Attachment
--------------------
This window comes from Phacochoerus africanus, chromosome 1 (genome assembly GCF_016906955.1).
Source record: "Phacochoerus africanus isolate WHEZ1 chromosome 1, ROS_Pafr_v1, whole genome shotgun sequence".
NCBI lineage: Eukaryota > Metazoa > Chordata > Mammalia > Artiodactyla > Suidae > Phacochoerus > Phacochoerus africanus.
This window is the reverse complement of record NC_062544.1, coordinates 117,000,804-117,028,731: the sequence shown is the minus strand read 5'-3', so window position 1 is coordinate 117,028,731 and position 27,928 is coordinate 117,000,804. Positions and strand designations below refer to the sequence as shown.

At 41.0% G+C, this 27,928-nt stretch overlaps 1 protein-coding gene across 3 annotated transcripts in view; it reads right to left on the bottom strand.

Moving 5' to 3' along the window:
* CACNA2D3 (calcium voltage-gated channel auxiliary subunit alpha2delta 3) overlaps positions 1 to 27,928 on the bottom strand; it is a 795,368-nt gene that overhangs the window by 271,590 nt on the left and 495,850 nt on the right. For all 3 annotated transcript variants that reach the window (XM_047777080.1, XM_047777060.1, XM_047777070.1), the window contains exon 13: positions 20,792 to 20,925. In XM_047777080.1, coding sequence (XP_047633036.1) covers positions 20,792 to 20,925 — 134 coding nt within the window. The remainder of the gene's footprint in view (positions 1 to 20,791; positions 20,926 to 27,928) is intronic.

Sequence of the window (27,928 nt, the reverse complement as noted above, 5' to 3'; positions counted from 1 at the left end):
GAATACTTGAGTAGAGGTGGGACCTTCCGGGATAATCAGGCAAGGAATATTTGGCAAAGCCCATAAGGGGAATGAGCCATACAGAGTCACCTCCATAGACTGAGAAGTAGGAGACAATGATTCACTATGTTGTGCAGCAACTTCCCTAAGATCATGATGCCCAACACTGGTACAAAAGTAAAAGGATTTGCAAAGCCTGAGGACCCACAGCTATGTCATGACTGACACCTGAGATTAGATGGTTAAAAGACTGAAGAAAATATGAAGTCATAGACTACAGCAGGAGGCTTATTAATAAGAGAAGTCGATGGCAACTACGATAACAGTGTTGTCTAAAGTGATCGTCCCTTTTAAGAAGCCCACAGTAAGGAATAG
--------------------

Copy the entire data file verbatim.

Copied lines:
This window comes from Phacochoerus africanus, chromosome 1 (genome assembly GCF_016906955.1).
Source record: "Phacochoerus africanus isolate WHEZ1 chromosome 1, ROS_Pafr_v1, whole genome shotgun sequence".
NCBI lineage: Eukaryota > Metazoa > Chordata > Mammalia > Artiodactyla > Suidae > Phacochoerus > Phacochoerus africanus.
This window is the reverse complement of record NC_062544.1, coordinates 117,000,804-117,028,731: the sequence shown is the minus strand read 5'-3', so window position 1 is coordinate 117,028,731 and position 27,928 is coordinate 117,000,804. Positions and strand designations below refer to the sequence as shown.

At 41.0% G+C, this 27,928-nt stretch overlaps 1 protein-coding gene across 3 annotated transcripts in view; it reads right to left on the bottom strand.

Moving 5' to 3' along the window:
* CACNA2D3 (calcium voltage-gated channel auxiliary subunit alpha2delta 3) overlaps positions 1 to 27,928 on the bottom strand; it is a 795,368-nt gene that overhangs the window by 271,590 nt on the left and 495,850 nt on the right. For all 3 annotated transcript variants that reach the window (XM_047777080.1, XM_047777060.1, XM_047777070.1), the window contains exon 13: positions 20,792 to 20,925. In XM_047777080.1, coding sequence (XP_047633036.1) covers positions 20,792 to 20,925 — 134 coding nt within the window. The remainder of the gene's footprint in view (positions 1 to 20,791; positions 20,926 to 27,928) is intronic.

Sequence of the window (27,928 nt, the reverse complement as noted above, 5' to 3'; positions counted from 1 at the left end):
GAATACTTGAGTAGAGGTGGGACCTTCCGGGATAATCAGGCAAGGAATATTTGGCAAAGCCCATAAGGGGAATGAGCCATACAGAGTCACCTCCATAGACTGAGAAGTAGGAGACAATGATTCACTATGTTGTGCAGCAACTTCCCTAAGATCATGATGCCCAACACTGGTACAAAAGTAAAAGGATTTGCAAAGCCTGAGGACCCACAGCTATGTCATGACTGACACCTGAGATTAGATGGTTAAAAGACTGAAGAAAATATGAAGTCATAGACTACAGCAGGAGGCTTATTAATAAGAGAAGTCGATGGCAACTACGATAACAGTGTTGTCTAAAGTGATCGTCCCTTTTAAGAAGCCCACAGTAAGGAATAG